Nutmeg Plant Info: Can You Grow Nutmeg

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By Amy Grant

The smell of nutmeg would permeate my Grandmother’s entire house when she went on a holiday baking frenzy. Back then, she used dried, pre-packaged nutmeg purchased from the grocers. Today, I use a rasp and grate my own and the powerful aroma still takes me back to Grandma’s house, baking with her. Grating some nutmeg over a café latte one morning made me curious – where does nutmeg come from and can you grow your own nutmeg?

Where Does Nutmeg Come From?

Nutmeg trees are evergreens native to the Moluccas (Spice Islands) and other tropical islands of the East Indies. The large seed of these trees garners two noteworthy spices: nutmeg is the kernel of the seed when ground, while mace is the grated red to orange covering, or aril, which surrounds the seed.

Nutmeg Plant Info


Nutmeg (Myristica fragrans) is steeped in history, although there is no written record of it until 540 A.D. in Constantinople. Prior to the Crusades, mention of nutmeg’s use is mentioned as having “fumigated” the streets, no doubt rendering them aromatic if not more sanitary.

Columbus sought the spice when he landed in the West Indies but it was the Portuguese who first captured the nutmeg plantations of the Moluccas and controlled the distribution until the Dutch wrested control. The Dutch attempted to limit nutmeg production in order to create a monopoly and keep prices at astronomical rates. Nutmeg’s history goes on and on as a powerful fiscal and political player. Today, most of the premium nutmeg spice comes from Grenada and Indonesia.

Grated nutmeg spice is used to flavor everything from many desserts to cream sauces, in meat rubs, eggs, over veggies (like squash, carrots, cauliflowerspinach and potatoes) as well as a dusting over morning coffee.

Apparently, nutmeg has some hallucinatory properties, but the amount needed to ingest in order to experience such things would likely make you very sick. Interestingly, mace from the aril of the nutmeg is the stuff put in teargas as an eye irritant; hence, “to mace” someone means to teargas them.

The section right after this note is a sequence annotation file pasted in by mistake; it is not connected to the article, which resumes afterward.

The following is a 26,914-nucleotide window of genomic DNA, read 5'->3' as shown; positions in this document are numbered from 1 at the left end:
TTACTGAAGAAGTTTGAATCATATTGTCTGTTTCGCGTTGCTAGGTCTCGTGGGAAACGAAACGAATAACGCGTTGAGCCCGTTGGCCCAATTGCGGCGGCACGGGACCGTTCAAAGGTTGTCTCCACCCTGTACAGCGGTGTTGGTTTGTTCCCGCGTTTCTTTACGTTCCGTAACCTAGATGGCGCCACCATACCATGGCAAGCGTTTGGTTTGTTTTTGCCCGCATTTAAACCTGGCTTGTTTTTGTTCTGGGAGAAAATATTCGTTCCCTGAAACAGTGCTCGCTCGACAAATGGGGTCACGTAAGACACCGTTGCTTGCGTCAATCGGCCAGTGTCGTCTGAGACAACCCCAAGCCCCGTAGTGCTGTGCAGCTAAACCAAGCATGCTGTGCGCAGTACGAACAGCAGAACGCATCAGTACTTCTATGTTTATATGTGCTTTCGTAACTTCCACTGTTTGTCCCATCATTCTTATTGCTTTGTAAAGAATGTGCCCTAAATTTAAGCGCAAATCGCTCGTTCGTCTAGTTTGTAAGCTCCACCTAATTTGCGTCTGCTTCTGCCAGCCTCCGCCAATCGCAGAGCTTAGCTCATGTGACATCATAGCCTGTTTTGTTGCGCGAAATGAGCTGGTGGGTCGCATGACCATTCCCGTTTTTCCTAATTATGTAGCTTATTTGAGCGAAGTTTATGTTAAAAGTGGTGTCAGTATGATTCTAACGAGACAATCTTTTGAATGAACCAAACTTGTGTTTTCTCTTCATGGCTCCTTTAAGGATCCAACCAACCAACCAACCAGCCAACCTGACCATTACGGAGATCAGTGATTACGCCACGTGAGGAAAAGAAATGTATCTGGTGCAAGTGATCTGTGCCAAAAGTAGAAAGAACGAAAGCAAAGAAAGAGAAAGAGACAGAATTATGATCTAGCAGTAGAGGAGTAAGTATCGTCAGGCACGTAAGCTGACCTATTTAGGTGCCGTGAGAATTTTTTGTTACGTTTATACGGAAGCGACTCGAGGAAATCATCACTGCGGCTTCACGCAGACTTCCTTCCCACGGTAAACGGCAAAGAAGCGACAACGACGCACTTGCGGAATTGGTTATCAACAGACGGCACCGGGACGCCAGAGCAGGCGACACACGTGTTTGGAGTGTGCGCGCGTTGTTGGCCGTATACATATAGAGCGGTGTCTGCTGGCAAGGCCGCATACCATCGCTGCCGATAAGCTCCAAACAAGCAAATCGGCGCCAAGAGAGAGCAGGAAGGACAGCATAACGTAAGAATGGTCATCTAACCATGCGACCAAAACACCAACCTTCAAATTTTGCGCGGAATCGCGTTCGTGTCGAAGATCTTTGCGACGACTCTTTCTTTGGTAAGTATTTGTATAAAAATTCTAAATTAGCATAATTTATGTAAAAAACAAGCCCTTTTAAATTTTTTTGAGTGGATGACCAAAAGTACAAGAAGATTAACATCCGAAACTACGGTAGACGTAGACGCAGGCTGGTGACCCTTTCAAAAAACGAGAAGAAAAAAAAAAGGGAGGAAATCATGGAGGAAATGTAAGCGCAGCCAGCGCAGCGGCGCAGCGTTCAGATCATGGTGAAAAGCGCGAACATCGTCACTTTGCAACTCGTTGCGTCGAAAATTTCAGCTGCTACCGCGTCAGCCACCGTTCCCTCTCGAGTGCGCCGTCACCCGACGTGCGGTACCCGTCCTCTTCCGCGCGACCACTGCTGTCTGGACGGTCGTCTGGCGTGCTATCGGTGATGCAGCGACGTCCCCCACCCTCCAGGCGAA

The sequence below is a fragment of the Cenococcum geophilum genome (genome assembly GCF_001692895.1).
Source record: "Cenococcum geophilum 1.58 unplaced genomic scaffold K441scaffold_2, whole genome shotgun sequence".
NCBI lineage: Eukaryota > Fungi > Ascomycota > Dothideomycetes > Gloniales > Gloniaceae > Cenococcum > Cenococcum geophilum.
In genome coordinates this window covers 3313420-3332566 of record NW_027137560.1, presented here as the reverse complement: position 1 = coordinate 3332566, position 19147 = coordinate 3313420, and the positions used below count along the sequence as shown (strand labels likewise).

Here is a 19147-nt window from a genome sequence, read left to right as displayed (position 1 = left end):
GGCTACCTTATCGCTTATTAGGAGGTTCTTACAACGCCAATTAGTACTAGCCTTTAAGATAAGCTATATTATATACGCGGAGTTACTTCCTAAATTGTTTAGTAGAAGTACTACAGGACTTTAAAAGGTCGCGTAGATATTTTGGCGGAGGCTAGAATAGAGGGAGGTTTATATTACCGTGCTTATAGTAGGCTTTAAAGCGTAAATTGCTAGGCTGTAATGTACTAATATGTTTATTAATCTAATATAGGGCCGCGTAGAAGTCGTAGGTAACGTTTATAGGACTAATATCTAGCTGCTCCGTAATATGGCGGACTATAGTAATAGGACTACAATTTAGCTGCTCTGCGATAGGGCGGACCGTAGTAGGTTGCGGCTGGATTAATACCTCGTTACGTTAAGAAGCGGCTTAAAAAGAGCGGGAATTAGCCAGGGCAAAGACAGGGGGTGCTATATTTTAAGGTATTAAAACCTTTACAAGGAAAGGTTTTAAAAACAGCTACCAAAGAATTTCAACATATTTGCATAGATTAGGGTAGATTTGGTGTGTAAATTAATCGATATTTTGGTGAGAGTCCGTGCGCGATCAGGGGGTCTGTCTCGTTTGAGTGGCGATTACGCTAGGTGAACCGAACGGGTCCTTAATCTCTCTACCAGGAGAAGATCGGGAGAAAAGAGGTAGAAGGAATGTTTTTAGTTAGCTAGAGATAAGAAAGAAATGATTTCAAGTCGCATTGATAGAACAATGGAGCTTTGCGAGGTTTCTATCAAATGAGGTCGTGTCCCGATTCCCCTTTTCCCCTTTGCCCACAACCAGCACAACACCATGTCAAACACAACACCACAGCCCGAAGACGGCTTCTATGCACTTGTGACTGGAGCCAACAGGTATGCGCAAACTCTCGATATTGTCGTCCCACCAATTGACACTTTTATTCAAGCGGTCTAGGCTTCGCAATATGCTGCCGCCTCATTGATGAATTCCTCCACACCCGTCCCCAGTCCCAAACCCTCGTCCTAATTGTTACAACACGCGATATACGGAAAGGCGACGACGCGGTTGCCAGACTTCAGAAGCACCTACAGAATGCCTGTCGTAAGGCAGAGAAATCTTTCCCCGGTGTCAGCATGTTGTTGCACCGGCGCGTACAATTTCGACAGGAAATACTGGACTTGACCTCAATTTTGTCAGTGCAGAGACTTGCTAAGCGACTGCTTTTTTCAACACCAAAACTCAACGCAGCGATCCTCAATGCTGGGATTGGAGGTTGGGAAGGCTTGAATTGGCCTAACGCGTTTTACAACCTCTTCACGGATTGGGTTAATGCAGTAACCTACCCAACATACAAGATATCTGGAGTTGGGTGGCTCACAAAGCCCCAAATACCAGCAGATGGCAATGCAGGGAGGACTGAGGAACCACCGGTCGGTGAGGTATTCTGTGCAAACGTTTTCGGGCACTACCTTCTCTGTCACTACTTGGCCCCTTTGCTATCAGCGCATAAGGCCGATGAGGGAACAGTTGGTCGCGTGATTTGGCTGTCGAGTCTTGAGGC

I’ve never seen one, but nutmeg plant info lists it as an evergreen, tropical tree with multiple stems that attains heights from between 30-60 feet tall. The tree has narrow, oval leaves and bears male or female yellow blossoms. The fruit is 2 inches long covered by an outer husk, which splits apart when the fruit is ripened.

Can You Grow Nutmeg?

If you happen to live in the right place and can get your hands on one, you may be have success with growing nutmeg spice. Nutmeg trees can grow in USDA zones 10-11. As a tropical tree, nutmeg likes it hot, in mostly sunny locations with some dappled shade. Choose a protected site if your area is prone to gusty winds.

Nutmeg trees should be planted in rich, organic soil with a medium texture and low salinity. The pH level should be 6-7, although they will tolerate ranges from 5.5-7.5. A soil test will aid in determining if the site is appropriate or if you need to amend it to correct a lack of nutrients. Mix in organic matter like bark chips, rotted manure or leaves to buck up the nutrition level and aid in aeration and water retention. Be sure to dig your hole at least four feet deep, as nutmegs do not like shallow roots.

Nutmegs need well-draining soil, but they also like it humid and damp, so keep the tree moist. Drying out will stress the nutmeg. Mulching around the tree can aid in water retention, but don’t pack it against the trunk or you may be inviting unwanted insects and opening the tree to diseases.

Expect the tree to bear fruit between 5-8 years of age for around 30-70 years. Once the tree flowers, fruit is ripe (indicated by the cracked husk) and ready for harvest between 150-180 days after planting and may produce up to 1,000 fruits annually.

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